Copy-on-write string performance

Since I've started using Qt, I loved the "implicit sharing" concept it uses for it's strings and container types. It become so much easier to pass these data around. I wasn't aware that some STL implementations have copy-on-write semantics for strings as well. When I saw some recommendations for std::string on Stack Overflow, I've decided to check out the implementation in GCC and discovered that it indeed does some reference counting.

So the next step was comparing the implementations. I wrote a little program today to check how QString and std::wstring compare in terms of copy-on-write performance. Since QChar is 2 bytes and wchar_t is 4 bytes on my machine, it wouldn't be completely fair comparison, so I've included also std::string. The results were quite surprising for me. STL does almost always better, but for some reason I wasn't able to make not dereference the string on read-only operations.

wchar_t* QString std::wstring std::string


0 ms

0 ms

2143 ms

2224 ms


0 ms

5588 ms

2621 ms

2570 ms


1618 ms

601 ms

116 ms

117 ms

Copy + read


601 ms

6161 ms

5079 ms

Copy + write


11036 ms

6822 ms

6843 ms

Copy + append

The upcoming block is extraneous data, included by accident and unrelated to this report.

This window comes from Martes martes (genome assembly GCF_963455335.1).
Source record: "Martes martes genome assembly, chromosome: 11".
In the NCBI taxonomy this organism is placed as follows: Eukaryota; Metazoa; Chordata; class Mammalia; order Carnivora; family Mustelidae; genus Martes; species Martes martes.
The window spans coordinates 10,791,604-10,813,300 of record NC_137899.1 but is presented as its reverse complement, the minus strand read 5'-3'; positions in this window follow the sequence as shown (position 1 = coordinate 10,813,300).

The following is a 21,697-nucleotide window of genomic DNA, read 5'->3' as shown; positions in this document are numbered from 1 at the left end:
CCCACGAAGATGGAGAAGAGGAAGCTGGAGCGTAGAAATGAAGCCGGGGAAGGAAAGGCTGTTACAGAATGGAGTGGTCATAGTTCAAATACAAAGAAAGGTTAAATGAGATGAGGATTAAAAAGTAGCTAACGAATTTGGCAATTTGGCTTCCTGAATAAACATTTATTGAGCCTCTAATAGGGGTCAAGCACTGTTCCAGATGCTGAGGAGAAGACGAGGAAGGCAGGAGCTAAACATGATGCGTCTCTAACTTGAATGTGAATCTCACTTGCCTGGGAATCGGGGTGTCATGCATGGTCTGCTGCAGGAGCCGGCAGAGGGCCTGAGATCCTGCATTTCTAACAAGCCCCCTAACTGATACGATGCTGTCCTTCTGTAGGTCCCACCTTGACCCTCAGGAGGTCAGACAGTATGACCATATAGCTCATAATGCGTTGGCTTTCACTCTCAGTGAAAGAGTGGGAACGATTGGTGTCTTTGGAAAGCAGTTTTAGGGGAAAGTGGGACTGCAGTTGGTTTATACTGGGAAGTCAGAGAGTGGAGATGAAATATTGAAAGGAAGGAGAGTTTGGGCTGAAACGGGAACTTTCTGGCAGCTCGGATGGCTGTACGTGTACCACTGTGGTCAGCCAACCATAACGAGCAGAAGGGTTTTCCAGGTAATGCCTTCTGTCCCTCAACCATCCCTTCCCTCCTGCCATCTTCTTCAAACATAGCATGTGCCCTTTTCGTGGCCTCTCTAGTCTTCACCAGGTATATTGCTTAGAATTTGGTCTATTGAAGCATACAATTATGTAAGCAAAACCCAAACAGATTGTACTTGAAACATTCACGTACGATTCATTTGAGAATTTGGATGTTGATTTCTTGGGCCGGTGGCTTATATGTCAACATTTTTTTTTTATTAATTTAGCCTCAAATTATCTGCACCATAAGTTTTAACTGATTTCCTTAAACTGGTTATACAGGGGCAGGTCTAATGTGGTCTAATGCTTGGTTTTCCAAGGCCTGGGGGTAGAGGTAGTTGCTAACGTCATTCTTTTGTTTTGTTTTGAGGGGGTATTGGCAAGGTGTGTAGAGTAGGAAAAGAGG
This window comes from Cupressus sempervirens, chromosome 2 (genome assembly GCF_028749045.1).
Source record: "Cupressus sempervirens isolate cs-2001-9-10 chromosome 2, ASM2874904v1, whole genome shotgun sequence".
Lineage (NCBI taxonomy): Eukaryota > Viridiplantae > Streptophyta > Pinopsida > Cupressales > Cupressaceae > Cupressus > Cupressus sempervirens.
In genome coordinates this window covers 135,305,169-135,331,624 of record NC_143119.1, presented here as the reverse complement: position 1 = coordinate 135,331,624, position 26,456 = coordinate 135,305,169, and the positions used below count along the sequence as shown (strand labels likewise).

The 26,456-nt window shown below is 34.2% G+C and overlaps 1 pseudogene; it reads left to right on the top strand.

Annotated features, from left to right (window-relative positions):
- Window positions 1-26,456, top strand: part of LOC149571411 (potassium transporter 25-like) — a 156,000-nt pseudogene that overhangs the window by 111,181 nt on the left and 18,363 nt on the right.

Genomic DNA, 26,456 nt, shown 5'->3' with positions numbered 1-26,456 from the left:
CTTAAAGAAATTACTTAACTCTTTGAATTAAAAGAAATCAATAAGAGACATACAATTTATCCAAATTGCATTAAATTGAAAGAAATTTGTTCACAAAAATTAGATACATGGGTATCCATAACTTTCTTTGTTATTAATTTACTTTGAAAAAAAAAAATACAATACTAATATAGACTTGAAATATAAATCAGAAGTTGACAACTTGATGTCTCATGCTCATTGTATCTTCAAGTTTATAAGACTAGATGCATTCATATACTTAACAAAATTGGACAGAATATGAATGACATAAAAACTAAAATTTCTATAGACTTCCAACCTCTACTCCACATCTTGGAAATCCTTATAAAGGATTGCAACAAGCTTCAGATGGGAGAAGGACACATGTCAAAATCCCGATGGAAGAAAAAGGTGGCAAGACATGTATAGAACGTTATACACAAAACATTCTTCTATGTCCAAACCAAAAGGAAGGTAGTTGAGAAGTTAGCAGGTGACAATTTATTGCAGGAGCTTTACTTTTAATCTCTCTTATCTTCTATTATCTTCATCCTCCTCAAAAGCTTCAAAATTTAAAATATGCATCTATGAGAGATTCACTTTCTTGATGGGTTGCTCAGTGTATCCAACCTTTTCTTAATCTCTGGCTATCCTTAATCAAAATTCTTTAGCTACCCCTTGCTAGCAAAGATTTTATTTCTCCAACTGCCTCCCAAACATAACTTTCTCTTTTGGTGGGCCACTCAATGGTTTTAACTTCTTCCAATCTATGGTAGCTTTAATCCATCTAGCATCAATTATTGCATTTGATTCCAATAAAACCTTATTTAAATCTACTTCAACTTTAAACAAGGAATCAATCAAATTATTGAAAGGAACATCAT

5801 ms

4650 ms

3482 ms

The table shows times in milliseconds for 10000000 repeated operations on a 200-character long string.

  • "Read" just reads the string one character at a time, using the default [] operator. I've tried hard to find a cheaper way to do this for STL strings, but I failed (I wasn't interested in using and then working with the primitive array, I wanted to work with the object directly).
  • "Write" writes to all characters of the string, again one character at a time.
  • "Copy" assigns one string to another, using the default = operator for string classes and memcpy for wchar_t*.
  • "Copy + read" is the same as "Copy", followed by "Read" performed on the copy.
  • "Copy + write" is the same as "Copy", followed by "Write" performed on the copy.
  • "Copy + append" is again the same as "Copy", followed by appending a short string to the copy.

I guess I should note that this wasn't meant to be a generic benchmark of the string classes. I just wanted to know performance details about the copy-on-write implementations in them. The conclusion for me is that the STL strings in GCC are better than I always thought, but the fact that they dereference the data on read-only operations is not very nice.

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